Belize had been on my bucket list for years for its amazing underwater adventures and a chance to see The Great Blue Hole, a submerged cave unlike anything in the world. I soon realized that this Central American country has more to offer than just water activities. In this small, but mighty country, you’ll find intricate caves and cascading waterfalls, sanctuaries for exotic birds and jaguars, and breathtaking Mayan archaeological sites. And no trip to Belize is complete without exploring the Hol Chan Marine Reserve, located within the UNESCO World Heritage Site of the Belize Barrier Reef Reserve in the Caribbean, and sinking your toes into the soft sands of Ambergris Caye or Caye Caulker.
After a flight from New York’s JFK with a layover in Miami, I landed in Belize City and began my journey west towards San Ignacio in the Cayo District, the launching pad for outdoor adventures and Mayan sites. It helped that all the signs on the George Price Highway were in English (this English-speaking country was a British territory known as British Honduras, and gained independence in 1981). Along the highway, visitors can stop by the Belize Zoo, home to animals native to the country. I ended my first day at Chaa Creek Jungle Resort in San Ignacio sipping fancy cocktails and having a delicious meal at their on-site bar and restaurant before retreating to my lovely cottage. This eco-friendly resort has miles of trails, a butterfly farm, and a Natural History Center.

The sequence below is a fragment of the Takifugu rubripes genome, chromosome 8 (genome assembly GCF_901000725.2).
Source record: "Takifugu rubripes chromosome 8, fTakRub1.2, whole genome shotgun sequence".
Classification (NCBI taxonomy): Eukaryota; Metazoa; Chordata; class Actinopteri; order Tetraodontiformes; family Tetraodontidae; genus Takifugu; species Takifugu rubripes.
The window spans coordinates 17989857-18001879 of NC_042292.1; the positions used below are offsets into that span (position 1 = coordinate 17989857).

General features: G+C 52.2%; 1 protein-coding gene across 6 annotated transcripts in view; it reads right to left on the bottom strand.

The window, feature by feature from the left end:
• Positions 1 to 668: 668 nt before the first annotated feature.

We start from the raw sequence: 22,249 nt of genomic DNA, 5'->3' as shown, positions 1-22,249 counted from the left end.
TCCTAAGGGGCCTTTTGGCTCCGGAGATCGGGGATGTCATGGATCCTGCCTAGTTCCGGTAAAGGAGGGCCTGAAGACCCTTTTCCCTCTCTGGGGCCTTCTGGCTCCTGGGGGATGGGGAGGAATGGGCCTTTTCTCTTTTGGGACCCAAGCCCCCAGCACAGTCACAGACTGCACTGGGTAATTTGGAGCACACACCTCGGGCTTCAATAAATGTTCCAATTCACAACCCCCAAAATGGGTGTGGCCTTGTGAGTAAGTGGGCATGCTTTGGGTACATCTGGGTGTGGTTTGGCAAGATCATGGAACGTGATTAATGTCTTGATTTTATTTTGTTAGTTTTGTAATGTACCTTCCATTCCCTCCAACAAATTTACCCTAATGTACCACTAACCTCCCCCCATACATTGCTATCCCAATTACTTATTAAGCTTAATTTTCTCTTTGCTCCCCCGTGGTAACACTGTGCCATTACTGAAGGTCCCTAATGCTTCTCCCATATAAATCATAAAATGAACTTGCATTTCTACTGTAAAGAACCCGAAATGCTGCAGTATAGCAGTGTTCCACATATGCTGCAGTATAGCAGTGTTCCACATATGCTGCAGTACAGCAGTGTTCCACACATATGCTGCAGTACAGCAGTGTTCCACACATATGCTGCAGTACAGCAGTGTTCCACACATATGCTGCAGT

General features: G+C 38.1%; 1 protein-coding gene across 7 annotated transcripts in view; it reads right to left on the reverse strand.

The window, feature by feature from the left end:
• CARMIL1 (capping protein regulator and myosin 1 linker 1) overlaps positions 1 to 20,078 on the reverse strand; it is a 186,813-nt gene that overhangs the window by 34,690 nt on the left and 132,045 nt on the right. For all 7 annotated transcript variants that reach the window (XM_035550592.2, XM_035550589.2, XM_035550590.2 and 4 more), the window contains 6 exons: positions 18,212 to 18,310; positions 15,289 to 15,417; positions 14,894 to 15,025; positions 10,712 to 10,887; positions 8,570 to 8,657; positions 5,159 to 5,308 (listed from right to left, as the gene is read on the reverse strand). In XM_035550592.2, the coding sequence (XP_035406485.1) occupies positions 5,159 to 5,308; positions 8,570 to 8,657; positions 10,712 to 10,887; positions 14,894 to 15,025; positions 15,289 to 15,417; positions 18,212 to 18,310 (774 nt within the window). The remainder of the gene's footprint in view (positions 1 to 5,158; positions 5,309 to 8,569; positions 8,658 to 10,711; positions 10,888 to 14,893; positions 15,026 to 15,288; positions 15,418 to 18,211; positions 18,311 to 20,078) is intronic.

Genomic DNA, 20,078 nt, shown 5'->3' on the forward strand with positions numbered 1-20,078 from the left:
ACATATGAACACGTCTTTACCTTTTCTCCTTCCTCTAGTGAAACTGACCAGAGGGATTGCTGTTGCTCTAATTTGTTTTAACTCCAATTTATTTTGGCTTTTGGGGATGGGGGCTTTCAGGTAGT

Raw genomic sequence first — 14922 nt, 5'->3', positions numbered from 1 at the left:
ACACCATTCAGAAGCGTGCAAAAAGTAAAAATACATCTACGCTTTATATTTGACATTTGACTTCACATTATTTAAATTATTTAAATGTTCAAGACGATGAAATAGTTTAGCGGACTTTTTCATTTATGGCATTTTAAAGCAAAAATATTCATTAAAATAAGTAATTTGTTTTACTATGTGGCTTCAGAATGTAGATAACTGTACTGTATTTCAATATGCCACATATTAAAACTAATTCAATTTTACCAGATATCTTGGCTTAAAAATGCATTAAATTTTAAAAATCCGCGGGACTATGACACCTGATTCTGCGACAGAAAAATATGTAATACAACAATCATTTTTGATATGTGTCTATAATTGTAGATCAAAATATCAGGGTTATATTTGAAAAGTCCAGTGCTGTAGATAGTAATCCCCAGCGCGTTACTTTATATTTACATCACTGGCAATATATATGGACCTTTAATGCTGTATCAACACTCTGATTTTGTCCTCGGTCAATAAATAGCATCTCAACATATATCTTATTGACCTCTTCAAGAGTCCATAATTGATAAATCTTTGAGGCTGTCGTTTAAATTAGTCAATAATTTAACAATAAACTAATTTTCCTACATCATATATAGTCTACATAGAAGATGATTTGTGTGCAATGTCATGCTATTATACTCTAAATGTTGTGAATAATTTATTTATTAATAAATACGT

The next morning, I awoke to the haunting calls of howler monkeys in the nearby trees. A bright, sunny day greeted me as I set out to explore the surrounding region by car. My first stop – Calico Jack’s Village – a resort and a zip lining spot located in the middle of the Mountain Pine Ridge Reserve. It features jungle walks, canopy zip line tours, and an extreme swing.
After a thrilling zip lining experience, I refueled with a splendid lunch at Blancaneaux Lodge (owned by film director Francis Ford Coppola) and set out for more outdoor fun in the afternoon. Among the many natural attractions in the region, the Río Frio Cave, with its 65-foot entrance, stands out. A well-maintained path snakes alongside the river that runs through the cavern, allowing visitors to take in the cave’s beauty. Popular waterfalls like the Five Sisters Falls and Big Rock waterfalls offer refreshing escapes on hot days, and I took advantage of the cool waters of the pool below Big Rock waterfalls before heading back.
I dedicated the next day to explore the Mayan sites of the region. Cayo District is the heart of the Belizean Mayan world. Impressive pre-Columbian archaeological sites like Xunantunich and Caracol are the highlights of the region and rightfully so. They remain the tallest man-made structures in the country. While Xunantunich features a 130 foot El Castillo pyramid overlooking the Mopan River, Caracol’s Sky Palace soars to 143 feet above the jungle in the Chiquibul Forest Reserve. At its height, Caracol may have sustained a population of 120,000 people, more than the current population of Belize City.